I'm in the capital, Maseru, now preparing to leave Lesotho and finish my Peace Corps service. Remember, I work for the U.S. Government so I have a ton of paperwork to fill out in addition to medical check-ups and other bureaucratic BS. I need about 20 signatures before I leave. yay.

It has certainly been a roller-coaster during the last 2 years in Lesotho, big ups and downs, and it went really fast. I can't believe my Peace Corps service is coming to a close, but I'm also very excited for the next chapters in my life. Next stop - Mozambique! Then I'm back in good ole Southern California by the end of July. :D




Tuesday, May 12, 2009

Dusk

I only have one month left in Qacha’s Nek, and I am starting to get quite nostalgic about everything. I don’t want to forget any of the people and places I know so well after two years.

Last night at dusk I took a short stroll outside to watch the sunset. On my way, I ran into two Basotho men wearing traditional blankets rolling a joint, apparently about to enjoy the sunset themselves. I greeted them in Sesotho, and they greeted me back. The older gentleman showed multiple missing teeth as he smiled and nodded. I often run into boys and men smoking weed when I walk down the hill behind my house around dusk—nobody minds here. As I pause to enjoy this beautiful time of day, my back is to the setting sun. Even more mesmerizing than the sunset is the vibrant reddish-orange color of the mountains opposite the sun. I soaked it all in—don’t forget! When the sun had gone and the orange faded, I walked back to my house to make dinner. I breathed in that familiar smell as I passed the smoking bo-ntate (men), and we greeted each other again and said good night. It’s winter now and very cold at night so I didn’t stay out long.

I have also been visiting my waterfall more frequently. About a 20-minute walk from my front door, I am standing above a beautiful waterfall maybe 10 stories tall. Another steep 40 minutes down and I’m at the bottom of it, but I usually just walk to the top and relish in “my” waterfall for a bit before heading back home. Lesotho is a gorgeous country, especially in the southern Drakensberg mountain area where I live. I will miss it dearly.

Thursday, April 16, 2009

Joburg & Cape Town

Being a tourist can be fun. I play it down like it's lame, and I'd rather hang with the locals, but I can enjoy it in the right place. Cape Town, South Africa, is that place. There's so much to do in Cape Town, you can't help but be out and about with your camera every day.

I started off my vacation going to Johannesburg with my friend Jen, leaving from her site in northern Lesotho. We took a mini-bus, a little concerned about our safety in the Jo'burg taxi rank where we would be dropped off (supposedly the most dangerous area in South Africa). But like so many times before, our Sesotho language skills saved us. We always had the option of paying for a private taxi to pick us up and take us to our hostel, but we are thrifty Peace Corps volunteers and we weren't willing to give up 400ZAR that easily. We made friends with our driver, Ntate Bohloko (Mr. Pain), and he agreed to help us out. Help can come in many forms in Africa so we still weren't totally sure what would happen, but we were confident we'd be okay if a local driver was willing to give us a hand. It turned out Ntate Bohloko was truly willing to go the extra mile for our sorry American asses. He drove us to the huge taxi rank where we would hop on another mini-bus to take us to our hostel. Then, he parked the car in an illegal parking spot, got out of the car with us, walked us another 5 minutes to the mini-buses, then found the exact mini-bus we needed to take, discussed our situation with the driver, double-checked that he was taking us to the exact area we needed to go, and told Jen and I to tell him again just in case. He is a saint and the only reason we didn't get mugged in the Johannesburg taxi rank. The man barely spoke English and didn't know us at all, but he did us a huge favor that day. I can't tell you how many South Africans have helped me out when I really needed it--Ntate Bohloko being a prime example.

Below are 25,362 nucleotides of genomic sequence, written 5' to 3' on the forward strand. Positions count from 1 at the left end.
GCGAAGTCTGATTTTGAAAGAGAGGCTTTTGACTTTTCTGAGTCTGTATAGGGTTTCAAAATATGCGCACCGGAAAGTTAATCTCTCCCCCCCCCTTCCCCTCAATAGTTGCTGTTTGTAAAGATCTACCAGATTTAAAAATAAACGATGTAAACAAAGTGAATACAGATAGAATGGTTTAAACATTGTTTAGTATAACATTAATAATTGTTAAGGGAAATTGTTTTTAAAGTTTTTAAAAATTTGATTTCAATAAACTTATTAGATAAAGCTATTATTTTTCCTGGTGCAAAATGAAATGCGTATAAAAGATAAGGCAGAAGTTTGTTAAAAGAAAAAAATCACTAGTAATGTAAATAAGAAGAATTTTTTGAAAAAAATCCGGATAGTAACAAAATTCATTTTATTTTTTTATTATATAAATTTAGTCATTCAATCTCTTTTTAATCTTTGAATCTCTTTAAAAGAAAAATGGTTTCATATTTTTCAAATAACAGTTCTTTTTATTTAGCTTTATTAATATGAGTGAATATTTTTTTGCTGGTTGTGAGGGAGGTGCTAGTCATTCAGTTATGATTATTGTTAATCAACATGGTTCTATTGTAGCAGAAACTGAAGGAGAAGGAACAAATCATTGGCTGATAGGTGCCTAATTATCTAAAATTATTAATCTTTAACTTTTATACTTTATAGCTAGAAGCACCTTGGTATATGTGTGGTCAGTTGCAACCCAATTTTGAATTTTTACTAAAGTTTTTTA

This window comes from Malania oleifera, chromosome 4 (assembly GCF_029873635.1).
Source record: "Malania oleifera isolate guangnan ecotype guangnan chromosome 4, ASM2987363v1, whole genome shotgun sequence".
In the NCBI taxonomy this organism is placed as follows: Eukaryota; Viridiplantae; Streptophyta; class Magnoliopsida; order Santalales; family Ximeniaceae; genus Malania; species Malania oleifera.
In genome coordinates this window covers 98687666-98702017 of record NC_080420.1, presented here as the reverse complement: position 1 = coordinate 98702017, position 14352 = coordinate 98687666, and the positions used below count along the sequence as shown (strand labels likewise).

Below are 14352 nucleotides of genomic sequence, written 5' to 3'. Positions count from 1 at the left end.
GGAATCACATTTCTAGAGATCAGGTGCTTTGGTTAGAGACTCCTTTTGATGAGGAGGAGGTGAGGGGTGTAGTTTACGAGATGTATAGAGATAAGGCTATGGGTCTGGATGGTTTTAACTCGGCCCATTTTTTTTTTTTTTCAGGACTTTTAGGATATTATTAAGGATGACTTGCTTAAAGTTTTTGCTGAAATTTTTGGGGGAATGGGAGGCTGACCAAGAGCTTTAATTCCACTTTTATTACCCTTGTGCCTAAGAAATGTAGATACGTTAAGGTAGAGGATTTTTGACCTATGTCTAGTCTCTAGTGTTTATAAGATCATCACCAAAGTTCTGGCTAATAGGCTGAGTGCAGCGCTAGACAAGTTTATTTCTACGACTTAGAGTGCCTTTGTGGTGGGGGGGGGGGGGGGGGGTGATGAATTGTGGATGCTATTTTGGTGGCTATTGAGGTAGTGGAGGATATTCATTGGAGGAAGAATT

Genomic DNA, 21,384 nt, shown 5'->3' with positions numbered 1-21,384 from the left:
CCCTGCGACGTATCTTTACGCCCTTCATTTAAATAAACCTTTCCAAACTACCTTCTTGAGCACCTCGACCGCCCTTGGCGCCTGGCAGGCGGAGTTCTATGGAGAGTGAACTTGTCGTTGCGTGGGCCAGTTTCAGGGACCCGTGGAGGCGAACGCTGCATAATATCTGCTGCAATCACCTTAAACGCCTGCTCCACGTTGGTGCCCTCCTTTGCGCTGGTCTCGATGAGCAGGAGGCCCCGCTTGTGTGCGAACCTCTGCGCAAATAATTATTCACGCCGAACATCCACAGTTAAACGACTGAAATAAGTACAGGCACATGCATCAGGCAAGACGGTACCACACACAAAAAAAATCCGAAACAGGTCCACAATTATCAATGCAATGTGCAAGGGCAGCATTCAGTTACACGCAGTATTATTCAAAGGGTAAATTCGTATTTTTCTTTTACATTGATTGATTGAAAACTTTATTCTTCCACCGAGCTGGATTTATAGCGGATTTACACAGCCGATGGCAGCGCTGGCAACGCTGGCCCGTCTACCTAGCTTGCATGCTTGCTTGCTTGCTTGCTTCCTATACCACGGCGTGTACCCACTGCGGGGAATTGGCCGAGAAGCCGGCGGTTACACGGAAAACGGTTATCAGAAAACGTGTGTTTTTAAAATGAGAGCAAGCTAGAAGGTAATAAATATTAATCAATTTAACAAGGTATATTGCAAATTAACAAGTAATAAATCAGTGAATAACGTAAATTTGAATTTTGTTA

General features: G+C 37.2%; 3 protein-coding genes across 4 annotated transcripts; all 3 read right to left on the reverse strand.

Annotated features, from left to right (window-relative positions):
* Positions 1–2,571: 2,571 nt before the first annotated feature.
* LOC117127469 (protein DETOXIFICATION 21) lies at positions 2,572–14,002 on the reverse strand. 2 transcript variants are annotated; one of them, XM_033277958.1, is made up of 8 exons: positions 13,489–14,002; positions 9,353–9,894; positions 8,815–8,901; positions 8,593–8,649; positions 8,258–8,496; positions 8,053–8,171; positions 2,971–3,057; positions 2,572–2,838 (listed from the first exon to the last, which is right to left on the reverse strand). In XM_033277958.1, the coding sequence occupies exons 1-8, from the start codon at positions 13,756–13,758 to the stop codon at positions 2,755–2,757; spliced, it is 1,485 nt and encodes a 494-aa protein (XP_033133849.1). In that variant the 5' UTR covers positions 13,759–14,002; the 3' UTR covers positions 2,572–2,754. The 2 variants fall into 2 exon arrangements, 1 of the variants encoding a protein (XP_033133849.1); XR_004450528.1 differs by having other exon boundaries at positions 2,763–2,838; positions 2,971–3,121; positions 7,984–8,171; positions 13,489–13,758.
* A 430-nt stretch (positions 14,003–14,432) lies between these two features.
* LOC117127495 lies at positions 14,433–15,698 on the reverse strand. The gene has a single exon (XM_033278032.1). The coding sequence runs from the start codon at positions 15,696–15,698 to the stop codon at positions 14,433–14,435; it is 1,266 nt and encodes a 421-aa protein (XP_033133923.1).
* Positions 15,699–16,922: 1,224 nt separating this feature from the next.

Johannesburg is a fabulous city. It reminded me more of LA than any other city in South Africa. Jen and I were only there for a couple days, but we enjoyed the city. We went out with some guys that worked at the hostel. On a Saturday night, they took us to a local bar for drinks and dancing where Jen and I were the only white people--that's always fun. :) The main event that lead us to Jo'burg, though, was the Joburg Art Fair where we could see contemporary art from all over the world, mostly from South Africa. It was a sophisticated art event, and I could not have been happier. Professionalism, paintings, sculpture, prints, art talks, artists, critics--it was paradise for an artist who has been living in an artless environment for so long.